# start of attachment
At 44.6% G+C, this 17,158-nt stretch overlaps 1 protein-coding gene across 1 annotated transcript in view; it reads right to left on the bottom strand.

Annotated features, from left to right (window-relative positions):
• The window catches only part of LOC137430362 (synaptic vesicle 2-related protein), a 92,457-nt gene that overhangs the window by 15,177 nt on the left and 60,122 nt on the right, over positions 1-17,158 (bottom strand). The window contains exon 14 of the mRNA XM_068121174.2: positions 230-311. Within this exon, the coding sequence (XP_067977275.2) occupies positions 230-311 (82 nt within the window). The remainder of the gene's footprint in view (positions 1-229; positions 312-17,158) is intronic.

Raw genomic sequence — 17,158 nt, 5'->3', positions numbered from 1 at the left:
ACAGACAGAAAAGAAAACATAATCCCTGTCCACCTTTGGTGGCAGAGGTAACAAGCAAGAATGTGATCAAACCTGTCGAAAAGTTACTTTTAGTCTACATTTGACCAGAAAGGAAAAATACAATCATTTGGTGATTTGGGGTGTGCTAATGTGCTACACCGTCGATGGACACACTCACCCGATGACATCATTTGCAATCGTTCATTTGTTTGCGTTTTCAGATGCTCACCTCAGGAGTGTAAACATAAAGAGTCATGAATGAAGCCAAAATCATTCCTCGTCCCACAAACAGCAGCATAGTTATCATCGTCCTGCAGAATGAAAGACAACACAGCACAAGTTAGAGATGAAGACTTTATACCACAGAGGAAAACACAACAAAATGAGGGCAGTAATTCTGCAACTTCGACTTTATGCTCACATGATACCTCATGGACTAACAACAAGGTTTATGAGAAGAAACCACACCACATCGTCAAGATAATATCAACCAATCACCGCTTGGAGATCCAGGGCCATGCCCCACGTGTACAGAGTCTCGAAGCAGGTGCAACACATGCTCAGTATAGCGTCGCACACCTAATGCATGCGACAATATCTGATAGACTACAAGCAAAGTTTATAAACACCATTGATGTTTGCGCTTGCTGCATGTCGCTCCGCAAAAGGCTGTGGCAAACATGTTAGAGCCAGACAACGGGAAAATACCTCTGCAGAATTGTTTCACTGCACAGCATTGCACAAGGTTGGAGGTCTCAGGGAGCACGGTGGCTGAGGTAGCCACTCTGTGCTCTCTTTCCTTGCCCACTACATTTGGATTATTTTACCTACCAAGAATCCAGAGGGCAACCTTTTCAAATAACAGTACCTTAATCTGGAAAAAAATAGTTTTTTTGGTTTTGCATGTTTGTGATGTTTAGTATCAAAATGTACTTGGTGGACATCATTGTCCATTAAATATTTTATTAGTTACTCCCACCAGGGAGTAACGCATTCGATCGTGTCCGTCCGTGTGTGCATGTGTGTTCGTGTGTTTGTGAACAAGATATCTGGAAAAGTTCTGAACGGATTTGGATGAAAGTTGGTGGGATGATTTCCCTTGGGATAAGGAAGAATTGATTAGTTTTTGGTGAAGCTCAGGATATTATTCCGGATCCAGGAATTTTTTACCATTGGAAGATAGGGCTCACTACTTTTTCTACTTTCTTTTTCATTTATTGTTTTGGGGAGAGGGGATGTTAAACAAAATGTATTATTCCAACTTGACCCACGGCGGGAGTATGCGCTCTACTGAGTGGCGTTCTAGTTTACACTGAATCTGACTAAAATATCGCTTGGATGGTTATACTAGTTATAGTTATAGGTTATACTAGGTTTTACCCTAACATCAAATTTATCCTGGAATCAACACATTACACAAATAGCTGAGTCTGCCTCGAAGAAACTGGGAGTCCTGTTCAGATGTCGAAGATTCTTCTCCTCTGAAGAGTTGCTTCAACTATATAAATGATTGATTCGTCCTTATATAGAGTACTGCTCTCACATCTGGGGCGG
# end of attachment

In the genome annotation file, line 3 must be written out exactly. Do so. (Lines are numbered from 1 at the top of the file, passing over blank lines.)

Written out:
• The window catches only part of LOC137430362 (synaptic vesicle 2-related protein), a 92,457-nt gene that overhangs the window by 15,177 nt on the left and 60,122 nt on the right, over positions 1-17,158 (bottom strand). The window contains exon 14 of the mRNA XM_068121174.2: positions 230-311. Within this exon, the coding sequence (XP_067977275.2) occupies positions 230-311 (82 nt within the window). The remainder of the gene's footprint in view (positions 1-229; positions 312-17,158) is intronic.